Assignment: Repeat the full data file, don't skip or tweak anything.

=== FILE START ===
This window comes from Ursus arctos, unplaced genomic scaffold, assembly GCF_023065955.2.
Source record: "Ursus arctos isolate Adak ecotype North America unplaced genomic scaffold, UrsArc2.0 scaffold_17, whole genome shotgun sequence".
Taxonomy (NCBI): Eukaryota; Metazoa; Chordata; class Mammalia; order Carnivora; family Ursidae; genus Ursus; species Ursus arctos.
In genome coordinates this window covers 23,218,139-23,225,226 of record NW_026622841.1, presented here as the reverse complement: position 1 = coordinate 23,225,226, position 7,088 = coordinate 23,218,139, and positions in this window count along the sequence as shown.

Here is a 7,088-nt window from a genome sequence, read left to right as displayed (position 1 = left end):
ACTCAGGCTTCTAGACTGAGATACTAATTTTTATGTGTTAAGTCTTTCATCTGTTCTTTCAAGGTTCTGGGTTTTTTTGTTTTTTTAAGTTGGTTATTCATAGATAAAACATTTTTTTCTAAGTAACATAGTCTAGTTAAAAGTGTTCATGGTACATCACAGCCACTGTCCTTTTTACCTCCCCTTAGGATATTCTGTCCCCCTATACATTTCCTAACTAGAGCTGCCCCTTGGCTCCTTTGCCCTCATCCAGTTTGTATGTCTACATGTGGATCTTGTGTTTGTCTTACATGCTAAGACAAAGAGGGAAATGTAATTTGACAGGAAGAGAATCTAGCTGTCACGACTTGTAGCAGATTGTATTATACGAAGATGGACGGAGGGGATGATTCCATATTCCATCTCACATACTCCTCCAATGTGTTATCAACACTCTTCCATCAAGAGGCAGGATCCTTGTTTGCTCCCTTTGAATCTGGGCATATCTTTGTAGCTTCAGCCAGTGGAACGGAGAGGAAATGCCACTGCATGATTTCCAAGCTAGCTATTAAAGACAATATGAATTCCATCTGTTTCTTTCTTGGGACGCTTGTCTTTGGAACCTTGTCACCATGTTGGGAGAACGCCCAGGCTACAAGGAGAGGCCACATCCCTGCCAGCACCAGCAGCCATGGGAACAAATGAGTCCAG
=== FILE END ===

This window comes from Ursus arctos, unplaced genomic scaffold, assembly GCF_023065955.2.
Source record: "Ursus arctos isolate Adak ecotype North America unplaced genomic scaffold, UrsArc2.0 scaffold_17, whole genome shotgun sequence".
Taxonomy (NCBI): Eukaryota; Metazoa; Chordata; class Mammalia; order Carnivora; family Ursidae; genus Ursus; species Ursus arctos.
In genome coordinates this window covers 23,218,139-23,225,226 of record NW_026622841.1, presented here as the reverse complement: position 1 = coordinate 23,225,226, position 7,088 = coordinate 23,218,139, and positions in this window count along the sequence as shown.

Here is a 7,088-nt window from a genome sequence, read left to right as displayed (position 1 = left end):
ACTCAGGCTTCTAGACTGAGATACTAATTTTTATGTGTTAAGTCTTTCATCTGTTCTTTCAAGGTTCTGGGTTTTTTTGTTTTTTTAAGTTGGTTATTCATAGATAAAACATTTTTTTCTAAGTAACATAGTCTAGTTAAAAGTGTTCATGGTACATCACAGCCACTGTCCTTTTTACCTCCCCTTAGGATATTCTGTCCCCCTATACATTTCCTAACTAGAGCTGCCCCTTGGCTCCTTTGCCCTCATCCAGTTTGTATGTCTACATGTGGATCTTGTGTTTGTCTTACATGCTAAGACAAAGAGGGAAATGTAATTTGACAGGAAGAGAATCTAGCTGTCACGACTTGTAGCAGATTGTATTATACGAAGATGGACGGAGGGGATGATTCCATATTCCATCTCACATACTCCTCCAATGTGTTATCAACACTCTTCCATCAAGAGGCAGGATCCTTGTTTGCTCCCTTTGAATCTGGGCATATCTTTGTAGCTTCAGCCAGTGGAACGGAGAGGAAATGCCACTGCATGATTTCCAAGCTAGCTATTAAAGACAATATGAATTCCATCTGTTTCTTTCTTGGGACGCTTGTCTTTGGAACCTTGTCACCATGTTGGGAGAACGCCCAGGCTACAAGGAGAGGCCACATCCCTGCCAGCACCAGCAGCCATGGGAACAAATGAGTCCAG